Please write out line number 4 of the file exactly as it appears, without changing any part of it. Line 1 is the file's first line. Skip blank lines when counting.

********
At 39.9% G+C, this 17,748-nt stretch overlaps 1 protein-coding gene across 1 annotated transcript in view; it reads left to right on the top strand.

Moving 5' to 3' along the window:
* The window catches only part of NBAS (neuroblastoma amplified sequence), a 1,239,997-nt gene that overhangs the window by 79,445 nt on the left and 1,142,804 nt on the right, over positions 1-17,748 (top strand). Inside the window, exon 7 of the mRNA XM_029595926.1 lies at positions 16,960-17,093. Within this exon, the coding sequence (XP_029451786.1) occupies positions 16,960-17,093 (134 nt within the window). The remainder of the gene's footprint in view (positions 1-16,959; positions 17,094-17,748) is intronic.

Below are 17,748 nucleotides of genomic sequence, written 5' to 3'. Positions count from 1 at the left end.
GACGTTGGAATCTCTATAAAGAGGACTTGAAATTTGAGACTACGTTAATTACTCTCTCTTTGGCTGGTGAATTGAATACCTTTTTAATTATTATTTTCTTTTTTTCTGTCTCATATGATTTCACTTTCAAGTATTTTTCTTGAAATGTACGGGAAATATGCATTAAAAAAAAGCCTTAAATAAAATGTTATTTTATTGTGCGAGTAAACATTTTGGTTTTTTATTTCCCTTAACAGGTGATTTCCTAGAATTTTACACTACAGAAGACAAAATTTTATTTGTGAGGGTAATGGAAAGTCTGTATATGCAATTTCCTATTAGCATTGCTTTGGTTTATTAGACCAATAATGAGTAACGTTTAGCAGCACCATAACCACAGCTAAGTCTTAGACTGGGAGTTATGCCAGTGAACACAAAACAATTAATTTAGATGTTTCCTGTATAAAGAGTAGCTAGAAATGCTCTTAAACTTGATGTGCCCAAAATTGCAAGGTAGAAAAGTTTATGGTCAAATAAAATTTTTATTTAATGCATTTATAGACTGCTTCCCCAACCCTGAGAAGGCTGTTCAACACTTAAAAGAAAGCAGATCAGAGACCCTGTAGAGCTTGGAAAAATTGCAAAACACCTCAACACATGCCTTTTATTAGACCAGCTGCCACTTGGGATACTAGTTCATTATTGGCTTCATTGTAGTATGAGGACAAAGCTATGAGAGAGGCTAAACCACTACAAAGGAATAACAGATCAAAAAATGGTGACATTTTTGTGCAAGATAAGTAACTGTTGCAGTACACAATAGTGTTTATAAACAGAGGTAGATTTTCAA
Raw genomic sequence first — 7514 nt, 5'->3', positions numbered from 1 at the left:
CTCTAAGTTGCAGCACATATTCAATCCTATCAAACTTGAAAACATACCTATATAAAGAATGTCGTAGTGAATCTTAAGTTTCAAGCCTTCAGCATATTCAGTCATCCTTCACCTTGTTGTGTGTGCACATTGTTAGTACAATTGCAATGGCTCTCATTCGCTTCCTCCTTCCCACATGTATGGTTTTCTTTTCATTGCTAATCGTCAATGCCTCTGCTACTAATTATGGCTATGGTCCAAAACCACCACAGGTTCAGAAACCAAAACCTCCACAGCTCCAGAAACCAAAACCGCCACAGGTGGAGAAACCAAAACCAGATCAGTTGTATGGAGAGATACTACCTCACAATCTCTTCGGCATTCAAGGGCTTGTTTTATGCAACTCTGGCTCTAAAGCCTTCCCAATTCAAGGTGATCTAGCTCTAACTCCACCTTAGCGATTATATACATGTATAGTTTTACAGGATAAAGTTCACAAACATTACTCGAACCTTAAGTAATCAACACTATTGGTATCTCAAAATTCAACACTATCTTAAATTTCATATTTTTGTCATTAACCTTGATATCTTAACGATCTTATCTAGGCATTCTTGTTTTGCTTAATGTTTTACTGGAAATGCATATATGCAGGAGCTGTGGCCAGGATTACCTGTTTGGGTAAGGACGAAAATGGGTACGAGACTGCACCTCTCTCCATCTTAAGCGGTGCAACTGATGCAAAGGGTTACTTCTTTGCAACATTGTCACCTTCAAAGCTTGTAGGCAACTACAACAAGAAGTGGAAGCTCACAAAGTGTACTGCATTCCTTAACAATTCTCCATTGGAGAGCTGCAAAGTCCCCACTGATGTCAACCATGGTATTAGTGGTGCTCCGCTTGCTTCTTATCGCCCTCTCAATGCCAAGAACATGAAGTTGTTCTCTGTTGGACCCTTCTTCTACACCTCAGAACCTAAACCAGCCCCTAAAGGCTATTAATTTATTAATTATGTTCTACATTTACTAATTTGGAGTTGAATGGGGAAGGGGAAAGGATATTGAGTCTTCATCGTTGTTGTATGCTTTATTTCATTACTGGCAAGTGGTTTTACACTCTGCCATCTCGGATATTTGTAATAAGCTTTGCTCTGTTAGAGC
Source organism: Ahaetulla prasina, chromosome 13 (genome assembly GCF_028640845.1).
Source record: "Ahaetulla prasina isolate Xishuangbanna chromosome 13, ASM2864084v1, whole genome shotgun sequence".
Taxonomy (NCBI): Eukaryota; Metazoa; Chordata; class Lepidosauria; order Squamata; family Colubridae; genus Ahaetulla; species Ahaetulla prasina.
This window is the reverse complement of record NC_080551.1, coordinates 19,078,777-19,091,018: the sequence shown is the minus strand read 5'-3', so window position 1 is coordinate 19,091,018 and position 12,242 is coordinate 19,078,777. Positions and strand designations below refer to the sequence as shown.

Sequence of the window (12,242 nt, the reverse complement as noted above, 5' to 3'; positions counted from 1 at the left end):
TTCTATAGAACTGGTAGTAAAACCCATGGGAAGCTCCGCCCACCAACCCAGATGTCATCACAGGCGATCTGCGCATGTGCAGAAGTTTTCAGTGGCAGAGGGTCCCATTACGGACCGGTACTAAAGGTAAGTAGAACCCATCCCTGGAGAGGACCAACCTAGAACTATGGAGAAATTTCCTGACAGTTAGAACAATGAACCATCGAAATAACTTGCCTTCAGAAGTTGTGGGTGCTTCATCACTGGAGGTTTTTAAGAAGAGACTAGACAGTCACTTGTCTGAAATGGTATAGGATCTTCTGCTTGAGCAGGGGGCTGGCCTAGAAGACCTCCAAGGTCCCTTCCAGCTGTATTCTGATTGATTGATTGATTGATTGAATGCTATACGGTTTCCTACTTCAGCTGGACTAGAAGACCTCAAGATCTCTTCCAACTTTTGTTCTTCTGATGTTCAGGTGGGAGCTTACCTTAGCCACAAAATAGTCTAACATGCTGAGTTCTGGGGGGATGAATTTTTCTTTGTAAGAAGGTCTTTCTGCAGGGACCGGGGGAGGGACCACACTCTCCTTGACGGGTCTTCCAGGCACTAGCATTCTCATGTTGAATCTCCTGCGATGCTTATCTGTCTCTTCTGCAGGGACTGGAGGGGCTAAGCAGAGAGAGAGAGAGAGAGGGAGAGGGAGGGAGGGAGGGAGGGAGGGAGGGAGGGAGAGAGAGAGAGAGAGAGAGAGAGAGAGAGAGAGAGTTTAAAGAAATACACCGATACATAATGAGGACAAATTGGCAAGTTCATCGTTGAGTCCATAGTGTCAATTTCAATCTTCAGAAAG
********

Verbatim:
Below are 17,748 nucleotides of genomic sequence, written 5' to 3'. Positions count from 1 at the left end.